For nearly a decade, Rwandan journalists and media houses have consistently collided with both public and private individuals mostly arising from publications or reports that would be considered defamatory.
However, there is a new twist. During a Plenary sitting this morning to examine and vote a draft bill determining offences and penalties in general; defamation has been decriminalized.
Hon. Kayiranga Alfred Chairman of Political Affairs and Gender Committee tabled before the Plenary sitting the report on the Draft law determining offences and penalties in general.
Meanwhile, Justice Minister Johnston Busingye clarified that, “Defamation is still a criminal offence under the 2012 Penal Code. It has been dropped from the Penal Code Bill, now under consideration by Parliament. It will cease being a criminal offence once the Bill is passed by Parliament and enacted into law, as is.”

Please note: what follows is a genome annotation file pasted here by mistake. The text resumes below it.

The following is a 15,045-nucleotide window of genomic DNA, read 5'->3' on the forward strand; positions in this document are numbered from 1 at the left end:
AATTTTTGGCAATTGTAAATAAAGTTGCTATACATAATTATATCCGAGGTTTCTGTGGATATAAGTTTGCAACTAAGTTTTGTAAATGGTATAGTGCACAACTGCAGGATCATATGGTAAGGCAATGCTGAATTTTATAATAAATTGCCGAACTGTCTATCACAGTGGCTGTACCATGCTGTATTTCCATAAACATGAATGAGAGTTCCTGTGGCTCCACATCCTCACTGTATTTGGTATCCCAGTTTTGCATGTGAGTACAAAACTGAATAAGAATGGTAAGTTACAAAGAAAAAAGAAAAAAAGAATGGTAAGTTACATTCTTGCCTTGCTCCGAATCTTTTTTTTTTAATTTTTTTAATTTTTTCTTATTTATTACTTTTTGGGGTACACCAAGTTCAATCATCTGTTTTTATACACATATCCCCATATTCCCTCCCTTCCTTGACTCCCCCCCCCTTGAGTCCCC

Under the proposed penal code bill that had been approved for debate in parliament in October this year, media practitioners would face up to 7-year prison sentence or a fine of $8,353 (Rwf7million).
The bill had extensively broken down details of penalties of criminal defamation plus introducing extra offences.
For example publishing an article containing insults would book punishment of a fine between $5800 to $8200 but also the journalist would be sent to Jail for 7 years.
Muganwa Gonzaga, Executive Secretary of Rwanda Journalists Associations told KTPress that this has been a long awaited win for the media in the country.
“For almost ten years we have been campaigning for decriminalisation of defamation. This will give chance for right of response and settling any defamation related cases through a civil court,” Muganwa said.
He added that the country’s self regulation agency- Rwanda Media Commission (RMC) has handled about 240 cases and 60 of these were of defamation nature and were successfully handled.